Donegal, or Murvagh, is well known for its length but the run of holes by the sea will impress anyone. Starting at the well-named par three 5th ‘Valley of Tears’, you are taken on a thrilling run pressed tightly to the rolling dunes that separate land from sea. On the 7th and 8th you walk up onto the dunes so you can see all around you. It’s an inspiring sight, grey skies or not.

[Photo: view back down the 7th from the high 8th tee box at Donegal]

For a full set of Donegal Golf Club photos, click here

Cruit Island

Time and again I have been told that Cruit Island Golf Club deserves to be in Hooked.

“It is the most beautiful spot you could imagine,” Ronnie, one of my regular golfing partners, told me.

It is, unfortunately, a nine hole course and therefore fails on the most basic criteria to make it into the book: it has to be 18 holes. That didn’t mean I wasn’t going to visit it when I was so close (to be reviewed on this blog in due course). We set off north again, passing Narin along the way, only to be stymied outside Dunglow by a maze of roadworks. A new road was being built across the bog, which involved two sets of lengthy traffic lights and a specially built diversionary road. Now, if only the roads in these parts were as good as the diversionary road, we’d have reached Cruit Island in no time. As it was, once we reached the island, the drive across it went on and on, bringing with it a sense of remoteness that only added to the anticipation. And it was worth the wait. You drive across the 1st hole on your way in, and you know something special awaits. Take a look at these photographs and you’ll see what I mean. Here’s the 6th, which has to be one of the best holes in the country.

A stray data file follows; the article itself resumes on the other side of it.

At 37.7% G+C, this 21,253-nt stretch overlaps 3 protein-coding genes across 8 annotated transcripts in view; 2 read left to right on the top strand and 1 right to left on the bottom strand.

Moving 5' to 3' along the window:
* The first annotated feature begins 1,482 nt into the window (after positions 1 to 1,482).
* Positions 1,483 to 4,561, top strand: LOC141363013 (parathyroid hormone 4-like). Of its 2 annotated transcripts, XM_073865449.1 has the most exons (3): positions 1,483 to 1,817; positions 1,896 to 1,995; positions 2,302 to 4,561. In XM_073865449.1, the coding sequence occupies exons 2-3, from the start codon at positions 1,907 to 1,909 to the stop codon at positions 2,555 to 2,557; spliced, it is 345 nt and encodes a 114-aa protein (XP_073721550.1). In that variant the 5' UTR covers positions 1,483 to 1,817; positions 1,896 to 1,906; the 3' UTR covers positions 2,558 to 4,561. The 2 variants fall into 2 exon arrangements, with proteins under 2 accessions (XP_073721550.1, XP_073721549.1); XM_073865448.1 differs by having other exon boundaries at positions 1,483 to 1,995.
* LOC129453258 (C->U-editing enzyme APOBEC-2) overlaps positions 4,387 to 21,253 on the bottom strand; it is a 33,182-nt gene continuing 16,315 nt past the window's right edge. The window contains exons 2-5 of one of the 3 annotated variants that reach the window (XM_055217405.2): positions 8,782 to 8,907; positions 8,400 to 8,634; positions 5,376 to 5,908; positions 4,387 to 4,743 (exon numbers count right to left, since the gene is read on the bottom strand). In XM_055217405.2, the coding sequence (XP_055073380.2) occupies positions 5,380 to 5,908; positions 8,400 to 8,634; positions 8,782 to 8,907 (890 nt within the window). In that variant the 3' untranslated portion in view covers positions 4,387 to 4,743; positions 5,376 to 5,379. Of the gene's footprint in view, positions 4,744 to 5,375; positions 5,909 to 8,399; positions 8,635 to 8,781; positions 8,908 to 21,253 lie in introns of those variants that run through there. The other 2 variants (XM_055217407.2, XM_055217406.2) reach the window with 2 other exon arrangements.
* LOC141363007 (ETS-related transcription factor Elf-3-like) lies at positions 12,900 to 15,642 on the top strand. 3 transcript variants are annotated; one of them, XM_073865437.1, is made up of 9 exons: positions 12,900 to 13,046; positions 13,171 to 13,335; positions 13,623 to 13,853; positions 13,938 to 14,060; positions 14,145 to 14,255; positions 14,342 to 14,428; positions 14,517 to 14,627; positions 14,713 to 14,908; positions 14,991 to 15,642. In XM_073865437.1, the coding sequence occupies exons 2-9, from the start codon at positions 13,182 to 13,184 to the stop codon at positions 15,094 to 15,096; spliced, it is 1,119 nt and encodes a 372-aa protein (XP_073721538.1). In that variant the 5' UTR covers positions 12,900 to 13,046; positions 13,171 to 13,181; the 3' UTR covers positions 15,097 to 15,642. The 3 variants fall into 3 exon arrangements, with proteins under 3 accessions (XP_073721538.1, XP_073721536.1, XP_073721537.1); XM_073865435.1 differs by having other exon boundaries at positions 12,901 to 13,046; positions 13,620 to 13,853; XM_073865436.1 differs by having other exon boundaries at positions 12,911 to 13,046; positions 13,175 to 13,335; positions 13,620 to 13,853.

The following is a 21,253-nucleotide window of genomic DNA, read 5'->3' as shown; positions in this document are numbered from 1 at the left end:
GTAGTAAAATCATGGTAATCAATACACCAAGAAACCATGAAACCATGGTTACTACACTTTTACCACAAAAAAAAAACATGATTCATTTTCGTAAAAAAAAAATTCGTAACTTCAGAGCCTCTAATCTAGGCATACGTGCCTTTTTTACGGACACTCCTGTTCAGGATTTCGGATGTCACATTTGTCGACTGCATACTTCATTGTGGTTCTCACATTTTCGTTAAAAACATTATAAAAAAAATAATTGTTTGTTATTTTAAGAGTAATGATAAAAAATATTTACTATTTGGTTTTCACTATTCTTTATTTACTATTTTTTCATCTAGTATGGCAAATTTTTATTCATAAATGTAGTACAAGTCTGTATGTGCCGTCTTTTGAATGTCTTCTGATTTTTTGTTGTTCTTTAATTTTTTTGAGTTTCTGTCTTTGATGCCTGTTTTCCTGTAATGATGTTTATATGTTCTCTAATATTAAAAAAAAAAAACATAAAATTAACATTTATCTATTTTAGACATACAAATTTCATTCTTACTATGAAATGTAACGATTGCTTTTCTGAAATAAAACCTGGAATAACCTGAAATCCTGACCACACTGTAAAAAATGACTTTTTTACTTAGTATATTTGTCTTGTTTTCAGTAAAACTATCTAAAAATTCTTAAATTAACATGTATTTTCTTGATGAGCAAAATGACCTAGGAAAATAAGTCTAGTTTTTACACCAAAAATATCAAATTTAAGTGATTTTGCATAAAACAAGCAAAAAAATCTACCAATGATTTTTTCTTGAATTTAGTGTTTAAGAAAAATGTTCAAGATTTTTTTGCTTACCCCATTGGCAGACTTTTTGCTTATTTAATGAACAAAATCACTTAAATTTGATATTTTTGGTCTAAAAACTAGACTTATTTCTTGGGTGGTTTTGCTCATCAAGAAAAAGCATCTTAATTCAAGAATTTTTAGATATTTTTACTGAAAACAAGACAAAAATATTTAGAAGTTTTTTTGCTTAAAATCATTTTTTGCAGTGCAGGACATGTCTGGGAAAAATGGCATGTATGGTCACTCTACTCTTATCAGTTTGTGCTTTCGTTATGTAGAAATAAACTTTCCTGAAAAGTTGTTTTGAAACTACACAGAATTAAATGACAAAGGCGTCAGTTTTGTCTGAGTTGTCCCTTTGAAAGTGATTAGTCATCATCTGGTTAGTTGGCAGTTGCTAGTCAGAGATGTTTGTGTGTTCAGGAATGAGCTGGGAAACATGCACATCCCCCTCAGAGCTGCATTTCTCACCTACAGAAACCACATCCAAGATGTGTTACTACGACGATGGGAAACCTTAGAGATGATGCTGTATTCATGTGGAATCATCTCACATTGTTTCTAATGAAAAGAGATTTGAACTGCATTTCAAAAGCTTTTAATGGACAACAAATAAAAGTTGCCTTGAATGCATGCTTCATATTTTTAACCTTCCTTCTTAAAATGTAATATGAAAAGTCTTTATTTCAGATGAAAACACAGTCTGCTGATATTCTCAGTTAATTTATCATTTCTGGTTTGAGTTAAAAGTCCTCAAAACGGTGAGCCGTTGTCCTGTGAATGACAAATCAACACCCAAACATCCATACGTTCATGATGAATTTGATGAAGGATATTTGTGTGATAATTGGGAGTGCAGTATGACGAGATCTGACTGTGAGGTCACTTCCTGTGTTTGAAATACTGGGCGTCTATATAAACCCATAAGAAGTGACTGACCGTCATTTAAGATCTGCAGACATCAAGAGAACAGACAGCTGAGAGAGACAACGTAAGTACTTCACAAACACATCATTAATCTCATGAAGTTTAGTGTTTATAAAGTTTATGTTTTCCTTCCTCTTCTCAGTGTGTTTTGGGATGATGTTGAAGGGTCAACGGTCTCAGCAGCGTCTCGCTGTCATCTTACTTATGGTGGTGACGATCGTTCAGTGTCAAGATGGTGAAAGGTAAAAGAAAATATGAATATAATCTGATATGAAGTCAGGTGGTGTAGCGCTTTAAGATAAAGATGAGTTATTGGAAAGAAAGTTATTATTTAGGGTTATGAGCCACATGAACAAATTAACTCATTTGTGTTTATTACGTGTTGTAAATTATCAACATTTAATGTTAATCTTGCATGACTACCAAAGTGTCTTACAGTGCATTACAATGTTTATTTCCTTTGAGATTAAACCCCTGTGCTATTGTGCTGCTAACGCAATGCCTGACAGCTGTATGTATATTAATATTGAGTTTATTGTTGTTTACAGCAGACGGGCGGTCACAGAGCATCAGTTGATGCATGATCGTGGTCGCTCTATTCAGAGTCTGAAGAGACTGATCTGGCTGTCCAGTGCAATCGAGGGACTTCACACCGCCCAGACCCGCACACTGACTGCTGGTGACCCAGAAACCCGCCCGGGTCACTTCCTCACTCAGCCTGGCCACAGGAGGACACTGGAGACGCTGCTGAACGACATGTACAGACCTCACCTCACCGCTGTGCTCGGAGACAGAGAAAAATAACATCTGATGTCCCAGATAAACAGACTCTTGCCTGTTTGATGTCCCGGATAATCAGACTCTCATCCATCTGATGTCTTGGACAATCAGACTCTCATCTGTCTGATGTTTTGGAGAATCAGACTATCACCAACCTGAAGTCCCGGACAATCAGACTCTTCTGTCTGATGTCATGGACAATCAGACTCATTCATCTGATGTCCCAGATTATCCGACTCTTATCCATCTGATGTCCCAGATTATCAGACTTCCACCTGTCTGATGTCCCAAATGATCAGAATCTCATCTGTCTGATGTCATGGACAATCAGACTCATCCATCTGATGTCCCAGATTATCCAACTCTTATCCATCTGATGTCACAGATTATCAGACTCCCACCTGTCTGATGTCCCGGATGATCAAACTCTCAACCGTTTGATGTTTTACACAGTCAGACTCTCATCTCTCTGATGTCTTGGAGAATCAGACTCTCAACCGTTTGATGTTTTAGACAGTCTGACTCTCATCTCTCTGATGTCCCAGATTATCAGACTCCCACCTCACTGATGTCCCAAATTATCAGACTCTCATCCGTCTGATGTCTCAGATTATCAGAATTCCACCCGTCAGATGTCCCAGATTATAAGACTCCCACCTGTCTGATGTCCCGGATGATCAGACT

[Photo: the stunning 6th/13th at Cruit Island]

After I walked off 9, I met Jimmy, the Manager.

“What did you think?” he asked.

I was in awe of the place. It may only be a 9 hole course, but try telling that to holes like 3, 5, 6 and 7 which would sit comfortably on any of the world’s best links courses. It is utterly natural, entirely unassuming and there are moments when your breath will be taken away.

“You know that American fella who walked around Ireland? Jimmy asked.

“Tom Coyne,” I replied.

“Yea, him. Now all the Americans who come here stop for ten minutes on the crest overlooking the 3rd green to have their photographs taken.”

[Photo: the drop to the 3rd green at Cruit Island]

And it’s no wonder as the views stretch over the sea to Gweedore, with Mount Errigal grabbing most of the attention.

There is a possibility that some land next to the opening hole, on the south west side facing Aran Island, will come up for sale in the near future… if a new 9 new holes were to be built, and they were as good as the existing 9, then Cruit Island would comfortably be up there with the best of them. Time – and money – will tell in this remote, beautiful spot.

But even as a 9 hole, this brings Donegal’s links count to 11.

My wife – and dogs – had one more visit to endure. As we headed home, we called into Bundoran Golf Club. I wanted to meet Noreen, the General Manager, to ask a few questions for an article I’m writing on the West Coast Challenge. It was bright and sunny, and for a weekday the course was buzzing. As was Noreen’s office: in the wind the office door sang like an angry wasp the entire time I was there. She barely noticed.

Photos of Bundoran are here.

[Photo: The house]

Six days, four courses… not bad for a family holiday!

If you like the look of the house we stayed in, check out Imagine Ireland

If golf books are more your thing, then Tom Coyne’s adventure is told in a book called ‘A Course Called Ireland’; mine, if you don’t know, is called ‘Hooked’.